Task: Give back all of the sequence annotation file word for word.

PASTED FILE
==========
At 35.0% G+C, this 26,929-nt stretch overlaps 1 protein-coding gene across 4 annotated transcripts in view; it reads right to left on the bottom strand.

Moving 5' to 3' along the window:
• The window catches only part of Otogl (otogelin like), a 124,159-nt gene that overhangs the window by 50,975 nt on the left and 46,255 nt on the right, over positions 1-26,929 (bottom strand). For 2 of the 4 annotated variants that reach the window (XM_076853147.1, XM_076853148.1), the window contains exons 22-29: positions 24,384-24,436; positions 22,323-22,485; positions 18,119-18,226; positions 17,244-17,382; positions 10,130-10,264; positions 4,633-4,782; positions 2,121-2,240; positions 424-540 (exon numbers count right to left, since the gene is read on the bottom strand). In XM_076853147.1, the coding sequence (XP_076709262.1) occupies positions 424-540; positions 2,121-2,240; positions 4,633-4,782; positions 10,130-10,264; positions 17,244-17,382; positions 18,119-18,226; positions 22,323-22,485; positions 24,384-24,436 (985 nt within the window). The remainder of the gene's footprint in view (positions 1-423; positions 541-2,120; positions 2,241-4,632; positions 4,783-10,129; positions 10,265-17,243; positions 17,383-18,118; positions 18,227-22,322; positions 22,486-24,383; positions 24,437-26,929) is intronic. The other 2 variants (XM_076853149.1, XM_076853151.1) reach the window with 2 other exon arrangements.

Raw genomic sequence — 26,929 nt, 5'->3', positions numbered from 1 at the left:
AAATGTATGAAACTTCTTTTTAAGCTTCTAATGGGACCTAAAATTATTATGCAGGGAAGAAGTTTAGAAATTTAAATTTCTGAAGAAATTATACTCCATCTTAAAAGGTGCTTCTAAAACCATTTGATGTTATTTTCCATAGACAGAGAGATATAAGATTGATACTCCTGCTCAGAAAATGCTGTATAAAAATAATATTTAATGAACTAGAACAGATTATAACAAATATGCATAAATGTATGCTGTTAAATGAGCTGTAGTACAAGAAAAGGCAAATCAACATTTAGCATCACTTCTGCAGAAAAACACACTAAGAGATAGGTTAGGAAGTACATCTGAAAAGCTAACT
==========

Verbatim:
At 35.0% G+C, this 26,929-nt stretch overlaps 1 protein-coding gene across 4 annotated transcripts in view; it reads right to left on the bottom strand.

Moving 5' to 3' along the window:
• The window catches only part of Otogl (otogelin like), a 124,159-nt gene that overhangs the window by 50,975 nt on the left and 46,255 nt on the right, over positions 1-26,929 (bottom strand). For 2 of the 4 annotated variants that reach the window (XM_076853147.1, XM_076853148.1), the window contains exons 22-29: positions 24,384-24,436; positions 22,323-22,485; positions 18,119-18,226; positions 17,244-17,382; positions 10,130-10,264; positions 4,633-4,782; positions 2,121-2,240; positions 424-540 (exon numbers count right to left, since the gene is read on the bottom strand). In XM_076853147.1, the coding sequence (XP_076709262.1) occupies positions 424-540; positions 2,121-2,240; positions 4,633-4,782; positions 10,130-10,264; positions 17,244-17,382; positions 18,119-18,226; positions 22,323-22,485; positions 24,384-24,436 (985 nt within the window). The remainder of the gene's footprint in view (positions 1-423; positions 541-2,120; positions 2,241-4,632; positions 4,783-10,129; positions 10,265-17,243; positions 17,383-18,118; positions 18,227-22,322; positions 22,486-24,383; positions 24,437-26,929) is intronic. The other 2 variants (XM_076853149.1, XM_076853151.1) reach the window with 2 other exon arrangements.

Raw genomic sequence — 26,929 nt, 5'->3', positions numbered from 1 at the left:
AAATGTATGAAACTTCTTTTTAAGCTTCTAATGGGACCTAAAATTATTATGCAGGGAAGAAGTTTAGAAATTTAAATTTCTGAAGAAATTATACTCCATCTTAAAAGGTGCTTCTAAAACCATTTGATGTTATTTTCCATAGACAGAGAGATATAAGATTGATACTCCTGCTCAGAAAATGCTGTATAAAAATAATATTTAATGAACTAGAACAGATTATAACAAATATGCATAAATGTATGCTGTTAAATGAGCTGTAGTACAAGAAAAGGCAAATCAACATTTAGCATCACTTCTGCAGAAAAACACACTAAGAGATAGGTTAGGAAGTACATCTGAAAAGCTAACT